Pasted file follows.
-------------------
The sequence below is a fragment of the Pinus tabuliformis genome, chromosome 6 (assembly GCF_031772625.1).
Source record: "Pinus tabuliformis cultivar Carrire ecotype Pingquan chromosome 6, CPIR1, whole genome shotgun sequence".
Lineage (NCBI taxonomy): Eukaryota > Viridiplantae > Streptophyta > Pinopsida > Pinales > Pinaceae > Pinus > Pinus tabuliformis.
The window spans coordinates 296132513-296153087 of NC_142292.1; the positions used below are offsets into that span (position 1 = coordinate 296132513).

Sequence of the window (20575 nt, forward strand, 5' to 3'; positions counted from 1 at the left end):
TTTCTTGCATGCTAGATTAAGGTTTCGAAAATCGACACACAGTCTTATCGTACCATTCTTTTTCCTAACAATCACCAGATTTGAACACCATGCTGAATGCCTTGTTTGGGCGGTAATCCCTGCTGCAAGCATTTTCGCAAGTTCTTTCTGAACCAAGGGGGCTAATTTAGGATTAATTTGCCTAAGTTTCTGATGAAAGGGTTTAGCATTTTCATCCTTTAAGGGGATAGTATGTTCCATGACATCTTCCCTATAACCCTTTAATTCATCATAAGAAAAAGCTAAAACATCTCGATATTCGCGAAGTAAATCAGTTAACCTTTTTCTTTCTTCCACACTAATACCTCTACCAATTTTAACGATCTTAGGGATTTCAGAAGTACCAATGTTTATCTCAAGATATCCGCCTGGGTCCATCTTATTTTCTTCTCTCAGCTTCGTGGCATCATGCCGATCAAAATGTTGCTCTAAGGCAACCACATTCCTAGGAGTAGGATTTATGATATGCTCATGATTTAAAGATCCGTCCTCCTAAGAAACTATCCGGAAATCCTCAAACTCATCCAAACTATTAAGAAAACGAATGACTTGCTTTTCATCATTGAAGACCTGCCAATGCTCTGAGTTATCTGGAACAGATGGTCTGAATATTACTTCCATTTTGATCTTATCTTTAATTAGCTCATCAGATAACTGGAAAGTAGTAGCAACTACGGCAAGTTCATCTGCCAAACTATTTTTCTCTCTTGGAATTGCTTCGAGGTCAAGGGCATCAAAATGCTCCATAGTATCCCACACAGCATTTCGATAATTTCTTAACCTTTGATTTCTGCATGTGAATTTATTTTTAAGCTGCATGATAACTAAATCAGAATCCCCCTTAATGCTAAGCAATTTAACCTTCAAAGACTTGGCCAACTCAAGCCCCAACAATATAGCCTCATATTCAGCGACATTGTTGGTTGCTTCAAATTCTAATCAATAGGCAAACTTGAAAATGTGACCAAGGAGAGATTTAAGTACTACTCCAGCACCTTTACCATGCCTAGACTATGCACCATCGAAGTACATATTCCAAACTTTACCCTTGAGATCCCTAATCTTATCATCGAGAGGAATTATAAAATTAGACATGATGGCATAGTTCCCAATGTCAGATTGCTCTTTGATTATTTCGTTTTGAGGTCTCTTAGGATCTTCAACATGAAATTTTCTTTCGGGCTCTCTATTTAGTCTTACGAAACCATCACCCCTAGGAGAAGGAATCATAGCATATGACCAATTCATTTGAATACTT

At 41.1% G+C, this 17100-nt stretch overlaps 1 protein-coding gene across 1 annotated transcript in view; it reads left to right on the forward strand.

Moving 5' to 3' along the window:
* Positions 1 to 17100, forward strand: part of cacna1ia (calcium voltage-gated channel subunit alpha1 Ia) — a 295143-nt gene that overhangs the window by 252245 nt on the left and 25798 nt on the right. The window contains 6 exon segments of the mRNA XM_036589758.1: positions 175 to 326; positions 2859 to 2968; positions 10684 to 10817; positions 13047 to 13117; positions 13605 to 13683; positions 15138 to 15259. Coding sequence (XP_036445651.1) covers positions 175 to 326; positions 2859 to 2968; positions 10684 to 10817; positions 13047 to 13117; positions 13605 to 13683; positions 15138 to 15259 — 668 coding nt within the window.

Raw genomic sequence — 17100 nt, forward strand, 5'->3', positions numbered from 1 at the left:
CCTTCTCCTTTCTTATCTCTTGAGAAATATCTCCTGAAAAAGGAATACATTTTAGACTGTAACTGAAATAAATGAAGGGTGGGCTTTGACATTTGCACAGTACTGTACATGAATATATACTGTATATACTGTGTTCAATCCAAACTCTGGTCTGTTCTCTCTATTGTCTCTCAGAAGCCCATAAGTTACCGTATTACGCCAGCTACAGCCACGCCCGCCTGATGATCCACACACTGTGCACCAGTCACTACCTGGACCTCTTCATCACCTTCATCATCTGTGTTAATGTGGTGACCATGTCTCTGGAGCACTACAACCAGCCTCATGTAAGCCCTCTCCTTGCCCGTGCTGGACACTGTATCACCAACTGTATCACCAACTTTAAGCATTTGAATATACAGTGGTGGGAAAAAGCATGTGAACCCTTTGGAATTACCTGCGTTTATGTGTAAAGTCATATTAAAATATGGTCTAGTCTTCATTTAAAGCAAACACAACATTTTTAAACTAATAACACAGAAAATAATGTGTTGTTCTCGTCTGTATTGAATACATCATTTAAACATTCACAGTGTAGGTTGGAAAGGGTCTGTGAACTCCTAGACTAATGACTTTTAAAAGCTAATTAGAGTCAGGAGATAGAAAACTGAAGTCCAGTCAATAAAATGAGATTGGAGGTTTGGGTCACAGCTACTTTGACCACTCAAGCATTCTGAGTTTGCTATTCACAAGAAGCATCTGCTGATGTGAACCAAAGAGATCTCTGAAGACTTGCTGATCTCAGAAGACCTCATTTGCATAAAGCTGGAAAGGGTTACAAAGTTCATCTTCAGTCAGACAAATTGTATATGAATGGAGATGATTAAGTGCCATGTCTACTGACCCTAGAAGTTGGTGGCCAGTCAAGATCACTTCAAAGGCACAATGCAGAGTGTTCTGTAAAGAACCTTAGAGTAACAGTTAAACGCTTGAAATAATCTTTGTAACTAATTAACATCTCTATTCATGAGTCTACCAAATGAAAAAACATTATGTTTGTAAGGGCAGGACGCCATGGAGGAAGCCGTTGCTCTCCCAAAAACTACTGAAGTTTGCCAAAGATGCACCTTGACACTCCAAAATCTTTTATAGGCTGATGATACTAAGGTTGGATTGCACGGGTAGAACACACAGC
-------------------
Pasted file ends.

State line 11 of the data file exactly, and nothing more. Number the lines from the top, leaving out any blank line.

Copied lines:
CCTTCTCCTTTCTTATCTCTTGAGAAATATCTCCTGAAAAAGGAATACATTTTAGACTGTAACTGAAATAAATGAAGGGTGGGCTTTGACATTTGCACAGTACTGTACATGAATATATACTGTATATACTGTGTTCAATCCAAACTCTGGTCTGTTCTCTCTATTGTCTCTCAGAAGCCCATAAGTTACCGTATTACGCCAGCTACAGCCACGCCCGCCTGATGATCCACACACTGTGCACCAGTCACTACCTGGACCTCTTCATCACCTTCATCATCTGTGTTAATGTGGTGACCATGTCTCTGGAGCACTACAACCAGCCTCATGTAAGCCCTCTCCTTGCCCGTGCTGGACACTGTATCACCAACTGTATCACCAACTTTAAGCATTTGAATATACAGTGGTGGGAAAAAGCATGTGAACCCTTTGGAATTACCTGCGTTTATGTGTAAAGTCATATTAAAATATGGTCTAGTCTTCATTTAAAGCAAACACAACATTTTTAAACTAATAACACAGAAAATAATGTGTTGTTCTCGTCTGTATTGAATACATCATTTAAACATTCACAGTGTAGGTTGGAAAGGGTCTGTGAACTCCTAGACTAATGACTTTTAAAAGCTAATTAGAGTCAGGAGATAGAAAACTGAAGTCCAGTCAATAAAATGAGATTGGAGGTTTGGGTCACAGCTACTTTGACCACTCAAGCATTCTGAGTTTGCTATTCACAAGAAGCATCTGCTGATGTGAACCAAAGAGATCTCTGAAGACTTGCTGATCTCAGAAGACCTCATTTGCATAAAGCTGGAAAGGGTTACAAAGTTCATCTTCAGTCAGACAAATTGTATATGAATGGAGATGATTAAGTGCCATGTCTACTGACCCTAGAAGTTGGTGGCCAGTCAAGATCACTTCAAAGGCACAATGCAGAGTGTTCTGTAAAGAACCTTAGAGTAACAGTTAAACGCTTGAAATAATCTTTGTAACTAATTAACATCTCTATTCATGAGTCTACCAAATGAAAAAACATTATGTTTGTAAGGGCAGGACGCCATGGAGGAAGCCGTTGCTCTCCCAAAAACTACTGAAGTTTGCCAAAGATGCACCTTGACACTCCAAAATCTTTTATAGGCTGATGATACTAAGGTTGGATTGCACGGGTAGAACACACAGC